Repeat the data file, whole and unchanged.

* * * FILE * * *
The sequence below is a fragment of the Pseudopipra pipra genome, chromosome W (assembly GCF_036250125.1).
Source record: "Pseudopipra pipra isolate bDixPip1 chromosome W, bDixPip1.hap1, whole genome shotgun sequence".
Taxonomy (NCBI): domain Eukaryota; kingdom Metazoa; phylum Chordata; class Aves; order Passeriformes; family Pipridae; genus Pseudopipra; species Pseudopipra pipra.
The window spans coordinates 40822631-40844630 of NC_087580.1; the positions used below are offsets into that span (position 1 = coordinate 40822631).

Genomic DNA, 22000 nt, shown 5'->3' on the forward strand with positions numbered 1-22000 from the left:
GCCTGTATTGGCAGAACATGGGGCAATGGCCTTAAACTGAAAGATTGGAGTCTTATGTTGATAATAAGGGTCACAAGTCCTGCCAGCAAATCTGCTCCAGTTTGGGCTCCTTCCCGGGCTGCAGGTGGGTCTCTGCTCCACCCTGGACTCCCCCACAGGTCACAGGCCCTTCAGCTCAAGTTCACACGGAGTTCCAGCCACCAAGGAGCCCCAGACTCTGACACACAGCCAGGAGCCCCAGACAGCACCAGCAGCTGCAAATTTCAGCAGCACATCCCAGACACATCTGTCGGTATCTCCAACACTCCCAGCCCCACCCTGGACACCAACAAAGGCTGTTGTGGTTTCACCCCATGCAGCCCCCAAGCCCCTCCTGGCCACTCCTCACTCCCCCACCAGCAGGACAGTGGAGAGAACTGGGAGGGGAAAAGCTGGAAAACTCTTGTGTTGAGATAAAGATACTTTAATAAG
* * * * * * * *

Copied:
The sequence below is a fragment of the Pseudopipra pipra genome, chromosome W (assembly GCF_036250125.1).
Source record: "Pseudopipra pipra isolate bDixPip1 chromosome W, bDixPip1.hap1, whole genome shotgun sequence".
Taxonomy (NCBI): domain Eukaryota; kingdom Metazoa; phylum Chordata; class Aves; order Passeriformes; family Pipridae; genus Pseudopipra; species Pseudopipra pipra.
The window spans coordinates 40822631-40844630 of NC_087580.1; the positions used below are offsets into that span (position 1 = coordinate 40822631).

Genomic DNA, 22000 nt, shown 5'->3' on the forward strand with positions numbered 1-22000 from the left:
GCCTGTATTGGCAGAACATGGGGCAATGGCCTTAAACTGAAAGATTGGAGTCTTATGTTGATAATAAGGGTCACAAGTCCTGCCAGCAAATCTGCTCCAGTTTGGGCTCCTTCCCGGGCTGCAGGTGGGTCTCTGCTCCACCCTGGACTCCCCCACAGGTCACAGGCCCTTCAGCTCAAGTTCACACGGAGTTCCAGCCACCAAGGAGCCCCAGACTCTGACACACAGCCAGGAGCCCCAGACAGCACCAGCAGCTGCAAATTTCAGCAGCACATCCCAGACACATCTGTCGGTATCTCCAACACTCCCAGCCCCACCCTGGACACCAACAAAGGCTGTTGTGGTTTCACCCCATGCAGCCCCCAAGCCCCTCCTGGCCACTCCTCACTCCCCCACCAGCAGGACAGTGGAGAGAACTGGGAGGGGAAAAGCTGGAAAACTCTTGTGTTGAGATAAAGATACTTTAATAAG